Despite all this, our temperature is warming oh so nice. It's so comfortable out there I can hardly stand it! They just don't "mak'm like they used to". And that fact is going to be definitely reaffirmed in the very, not so distant, future. Welcome Old Man Winter..because here he comes...and he doesn't have bells on his toes either. He's got Fangs!

I'm not going to mention what the Weather Service or Weather Channel are saying because , quite frankly, I haven't even looked! TV has not been on all day..including the pre-sunrise hours, but I will say that this script is a bit off from I expect is being publized on the main stream; therefore, check up on those resources to get the "official" (the National Weather Service being thus). I've just been too busy listening to music and enjoying just a few friendship phone calls and laying low...

Through today into tonight: A brief swath of mid-low level clouds to pass over the IMMEDIATE coastal communities between 4-6pm.. otherwise cloud free/rain free (regardless) as the previously suppositioned deep on-shore flow will not exist to transport showers to the land mass.

Picture This Mentally: As we go into the evening and overnight hours the wind at the lower and mid-levels will become south to SSW..preventing any off shore showers to translate to the coastal communties..staying within arm's reach offshore. Thursday is going to be a pretty decent day for the most part is the current train of thought (and which is where the disparity lies with the majority). We will very likely see an increase in at first high level clouds which will be evident at sunrise..then more mid-level clouds as we progress past noon time. But it will be even warmer with a land breeze and no rain. In essence, tomorrow..especially the first half..could be "DA KINE" (minus pure, unadulterated sunshine).
Holding off on the chance of rain is yet another disparity. I think the rain will hold even longer than previously, or even more recently thought. The first chances will be shortly before sunrise New Year's Day...then all day a very good chance of rain with best chances betwee 10am-5pm New Year's Day. After that, clearing over night with a mostly sunny sunrise on the 2nd..very cool..and getting colder..for a WEEK! You read that right. I'll try updating in the more 'near-term' if conditions warrant..but as of this time there's no indication of any severe weather..but there is of especially windy weather to add to the wind chill. Just expect an offshore wind component developing by morning..continued dry for another day (not even sure what the 'masses' are saying about tommorow because I haven't checked). Happy Pre-New Year..New Year.

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Tuesday, December 29, 2009

Totally Clear Most of the Day, Warmer Tomorrow

(Pictured above is the sunset during the passage of Hurricane Dennis off to our east)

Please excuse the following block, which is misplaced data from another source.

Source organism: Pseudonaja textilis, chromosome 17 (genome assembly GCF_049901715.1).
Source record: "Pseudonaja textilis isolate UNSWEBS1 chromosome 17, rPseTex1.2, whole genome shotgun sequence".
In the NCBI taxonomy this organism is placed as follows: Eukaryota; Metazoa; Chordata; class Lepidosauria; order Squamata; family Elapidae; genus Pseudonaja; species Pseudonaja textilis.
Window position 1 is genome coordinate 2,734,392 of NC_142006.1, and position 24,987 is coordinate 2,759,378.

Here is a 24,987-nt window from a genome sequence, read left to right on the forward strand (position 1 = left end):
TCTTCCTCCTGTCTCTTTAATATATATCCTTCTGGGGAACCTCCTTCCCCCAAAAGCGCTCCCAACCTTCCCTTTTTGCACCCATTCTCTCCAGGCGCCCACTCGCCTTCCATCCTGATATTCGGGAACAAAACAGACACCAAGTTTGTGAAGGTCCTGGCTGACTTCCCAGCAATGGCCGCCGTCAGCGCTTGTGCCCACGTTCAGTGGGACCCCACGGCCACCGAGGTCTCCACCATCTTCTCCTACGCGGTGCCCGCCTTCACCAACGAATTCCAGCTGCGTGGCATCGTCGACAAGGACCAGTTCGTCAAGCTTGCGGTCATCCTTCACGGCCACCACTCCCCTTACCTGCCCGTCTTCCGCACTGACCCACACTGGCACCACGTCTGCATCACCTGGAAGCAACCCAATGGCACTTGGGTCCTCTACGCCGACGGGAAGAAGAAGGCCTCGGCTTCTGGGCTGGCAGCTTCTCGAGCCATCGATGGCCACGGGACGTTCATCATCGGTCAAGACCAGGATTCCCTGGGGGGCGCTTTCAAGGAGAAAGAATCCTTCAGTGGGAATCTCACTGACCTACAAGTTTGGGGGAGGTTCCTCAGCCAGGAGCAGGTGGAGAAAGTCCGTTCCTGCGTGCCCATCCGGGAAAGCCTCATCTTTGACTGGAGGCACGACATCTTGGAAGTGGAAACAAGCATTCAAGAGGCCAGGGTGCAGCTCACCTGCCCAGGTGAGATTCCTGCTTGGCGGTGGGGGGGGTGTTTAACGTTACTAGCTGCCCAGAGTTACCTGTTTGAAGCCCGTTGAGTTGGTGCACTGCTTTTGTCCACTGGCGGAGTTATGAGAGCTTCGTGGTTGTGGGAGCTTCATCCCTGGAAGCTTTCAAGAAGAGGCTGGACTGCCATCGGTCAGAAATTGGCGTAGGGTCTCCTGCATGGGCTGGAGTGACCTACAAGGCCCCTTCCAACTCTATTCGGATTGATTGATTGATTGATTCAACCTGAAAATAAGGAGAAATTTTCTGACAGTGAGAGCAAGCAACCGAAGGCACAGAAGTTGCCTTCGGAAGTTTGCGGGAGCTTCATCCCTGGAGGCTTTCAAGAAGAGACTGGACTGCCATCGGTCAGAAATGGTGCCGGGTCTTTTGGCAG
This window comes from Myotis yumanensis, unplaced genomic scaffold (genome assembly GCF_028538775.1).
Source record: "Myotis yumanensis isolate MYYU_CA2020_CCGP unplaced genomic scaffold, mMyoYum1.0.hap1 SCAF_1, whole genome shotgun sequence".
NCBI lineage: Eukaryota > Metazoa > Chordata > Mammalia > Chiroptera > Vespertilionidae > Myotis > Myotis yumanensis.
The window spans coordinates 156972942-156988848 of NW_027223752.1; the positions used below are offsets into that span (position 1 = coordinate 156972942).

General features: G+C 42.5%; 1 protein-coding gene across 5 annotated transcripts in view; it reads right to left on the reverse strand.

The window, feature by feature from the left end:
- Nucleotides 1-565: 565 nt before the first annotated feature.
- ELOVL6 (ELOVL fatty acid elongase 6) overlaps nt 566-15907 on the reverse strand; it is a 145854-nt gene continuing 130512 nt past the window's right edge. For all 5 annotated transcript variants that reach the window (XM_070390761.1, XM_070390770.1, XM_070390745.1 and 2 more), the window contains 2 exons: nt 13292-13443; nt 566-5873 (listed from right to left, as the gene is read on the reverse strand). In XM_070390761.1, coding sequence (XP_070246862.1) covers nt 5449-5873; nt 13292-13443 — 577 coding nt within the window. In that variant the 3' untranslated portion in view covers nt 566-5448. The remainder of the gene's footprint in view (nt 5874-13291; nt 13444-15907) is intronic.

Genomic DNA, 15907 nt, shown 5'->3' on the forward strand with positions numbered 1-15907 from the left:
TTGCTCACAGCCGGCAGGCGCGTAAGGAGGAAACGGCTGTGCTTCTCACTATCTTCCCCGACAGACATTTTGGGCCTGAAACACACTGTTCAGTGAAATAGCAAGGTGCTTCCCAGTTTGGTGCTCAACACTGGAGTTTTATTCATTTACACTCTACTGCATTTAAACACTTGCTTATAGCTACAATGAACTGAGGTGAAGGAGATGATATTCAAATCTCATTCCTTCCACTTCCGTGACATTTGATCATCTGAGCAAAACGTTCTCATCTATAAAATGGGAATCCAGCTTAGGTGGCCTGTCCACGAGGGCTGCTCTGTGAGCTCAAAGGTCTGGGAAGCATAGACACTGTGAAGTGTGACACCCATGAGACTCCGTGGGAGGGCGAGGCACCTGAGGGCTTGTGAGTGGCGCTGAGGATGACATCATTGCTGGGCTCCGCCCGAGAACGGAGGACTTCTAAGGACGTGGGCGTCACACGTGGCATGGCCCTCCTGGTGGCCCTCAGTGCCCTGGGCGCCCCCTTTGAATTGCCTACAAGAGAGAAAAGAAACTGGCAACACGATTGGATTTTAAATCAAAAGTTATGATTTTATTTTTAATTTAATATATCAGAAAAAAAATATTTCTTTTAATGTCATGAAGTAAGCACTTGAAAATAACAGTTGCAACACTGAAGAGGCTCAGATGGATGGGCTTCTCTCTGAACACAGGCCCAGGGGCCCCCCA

We've finally got the coldest morning for the next few days out of the way, and the sky is completely clear this morning. Expect today to warm up to near 61 degrees today under continued clear skies and light north winds. All in all, not too bad although we could stand to notch to temperature 20 degrees. Those days aren't too far off though...or at least close to it. By late afternoon, say in the 3-4pm time frame the wind will have swung over to the NE...and some stratocumulus clouds will invade the coastal communities mainly east of US1. Kind of odd sounding, but right on the coast the temperature may very well bottom out at around 9pm..then actually warm a couple of degrees over night as the onshore flow deepens, clouds prevent radiational cooling, and winds continue to veer to a more easterly component. However, expect that it will only be east of US1 that will effectively feel the change...even more so east of A1A within two blocks of the beach. The western half of the state and as far south as Punta Gorda probably won't feel the change at all and will thus be in for another cold morning tomorrow...not that any where west of US1 will be all that great either though.

Tomorrow will probably be the best day for all areas across the boards both clouds and temperature wise. Could introduce a small chance of showers late in the day...specifically for the region north of Indian Harbor Beach and south of Oak Hill to the well as east of I95. Problem is that I don't think that we'll have a deep layer moiture recovery in full yet, so would reserve any rain chance to be extremely isolated even within the aforementioned area; nonetheless, the possibility will exist through mid-day Wednesday to mid-day Thursday.

By Thursday we will probably be clouding up pretty good with mainly mid-high level clouds, but the temperature will warm with a high in the low 70s. The chance of rain may actually decrease for a period as the onshore flow weakens and begins to veer to more of a southerly component, leaving any shower activity just off the coast. Friday will be the warmest of days for quite a while, with a high near 74 degrees but the chance of rain will also be on the increase along with more cloud layers. Unless you can monitor the weather continuously, I'd have an umbrella handy upon stepping out for the day...just in case you need by the time you return home later in the day if not on the way out.

A major weather changing cold front will be passing through late New Year's Eve into the New Year day, but timing is still a little iffy as to exactly when the actual frontal passage will occur. As with many cold fronts during an El Nino winter, the chance or rain will increase but not tremendously. We'll have to wait another 36 hours to see more specifically how the rain aspect of the front materializes, but for now I'd expect to be hearing the chances up to either 30 or 40 percent by Thursday afternoon. By late Saturday through Monday we will be rain free, but expect a prolonged (emphasized) very cool to cold spell. As of this writing, I'm not seeing a temperature recovery to warmer air for quite some least not anything totally respectable and worth writing about. Enjoy the next three days while you can !!